The Pinnacles are one of the natural wonders of Australia. These strange, much photographed, limestone pillars are unique. They have the quality of a moonscape and, without geological understanding, seem completely otherworldly.
The first Europeans to discover them were Major Logue and his stockmen in 1849. They had camped near the Nambung River and during the night their cattle strayed. While searching for the cattle the next morning the stockmen came across the Pinnacle Desert.
Today access from Jurien Bay is south via the Indian Ocean Drive for 42 km and then a 5 km drive inland to the Pinnacles Desert Discovery Centre.
The Pinnacles Desert Discovery Centre explains, through displays, soundscapes, videos and images, the geology of the area and how the pinnacles were formed. There is a Pinnacles View Lookout over the entire site and a Desert View Trail which is an easy 1.5 km walk and allows visitors to get up close to these strange and magical formations. Check out https://parks.dpaw.wa.gov.au/site/pinnacles-desert-discovery-centre for more details.
How did the pinnacles form?
The coast of Western Australia, stretching from Shark Bay all the way south to Albany, has a near continuous belt of tamala limestone or aerolian calcarenite - ie. wind blown calcium carbonate - which has been created by the combination of wind, rain and the cementing agent of calcium.
A set of rare circumstances produced the pinnacles. Firstly the huge sand dunes stabilised. The rains which fell on the dunes leached down through the sand carrying the calcium. This resulted in the lower levels of the dune solidifying into a soft limestone. As this stabilisation occurred a layer of soil formed on top of the dune which allowed plants to grow and further cemented the limestone below. Gradually the lowest layer of soil, which lay between the surface and the limestone, formed into a hard cap which resulted in the old dunes having three levels - a soil and plant level near the surface, a hard cap below the surface, and a thick layer of soft limestone at the bottom of the dune.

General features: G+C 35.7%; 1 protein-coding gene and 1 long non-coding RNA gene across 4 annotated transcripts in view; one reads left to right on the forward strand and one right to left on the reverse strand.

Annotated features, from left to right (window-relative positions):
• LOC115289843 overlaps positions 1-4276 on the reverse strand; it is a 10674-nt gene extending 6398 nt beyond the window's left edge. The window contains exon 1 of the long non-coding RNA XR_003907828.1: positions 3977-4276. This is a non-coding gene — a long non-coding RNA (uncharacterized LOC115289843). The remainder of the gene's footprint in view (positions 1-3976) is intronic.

Inevitably the roots from the plants on the top level found cracks and broke up the hard cap and the layer of soft limestone. The result was that under a surface covered with plants and soil the pinnacles developed. No one knows for sure how long ago this process occurred. It may have started as long ago as 500,000 years but equally it may only be a few thousand years old and it may still be continuing today. The Western Australian Museum believes it occurred some time in the last 80 000 years.
The advent of drier weather in the region resulted in the top layer of plants and soil being removed and gradually the pinnacles were exposed so that today they stand like strange sentinels on a plain of wind blown sand.
* Prior to the arrival of Europeans the area was home to the Yuat Aboriginal people.
* The coastline around Jurien had been known to Europeans since the 17th century - to Dutch and British sailors.
* In 1801 the French expedition led by Nicolas Thomas Baudin mapped and named much of the area.
* In early 1803 two ships - Le Geographe and the Casuarina - sailed up the coast of Western Australia mapping and collecting samples of the local fauna and flora as they progressed. Louis de Freycinet, a brilliant cartographic surveyor, took soundings and surveyed Jurien Bay which he named after Charles Marie Jurien of the French Naval Administration.
* Similarly Mount Lesueur, east of Jurien Bay, was named after Charles Alexandre Lesueur, the ship's artist on Le Geographe and Mount Peron was named after the ship's naturalist and botanist, Francois Peron.
* The coast was explored by Phillip Parker King in 1817.
* There were three major wrecks off the coast in the 1890s and the boiler of the steamship Lubra, which sank in January 1898, can still be seen at low tide between Favourite and Osprey Islands.
* First settlement of the Jurien area occurred in the mid 1850s when Walter Padbury, a self made millionaire, took land around Jurien Bay.
* The success of pastoralism led to the construction of a jetty in 1885.
* By the early 1900s the coastal waters were being fished for dhufish, snapper and groper. This led to the establishment of a fishing village around the Jurien jetty.
* In the 1950s people began to build corrugated iron shanties as holiday homes.
* The townsite was surveyed in 1956 and officially named Jurien Bay on 21 December that year.
* By the 1960s the crayfish industry had taken off. New jetties were erected, an airstrip was constructed, and factories were built.
* The town's new marina (the only one between Perth and Geraldton) was completed in 1988.
* Today Jurien's continued success depends on crayfishing and tourism.^ TOP
Turquoise Coast Visitor Centre, 67 Bashford Street, tel: (08) 9652 0870.^ TOP
There is a useful local website at http://www.australiascoralcoast.com/destinations/cervantes-jurien-bay-region/jurien-bay.^ TOP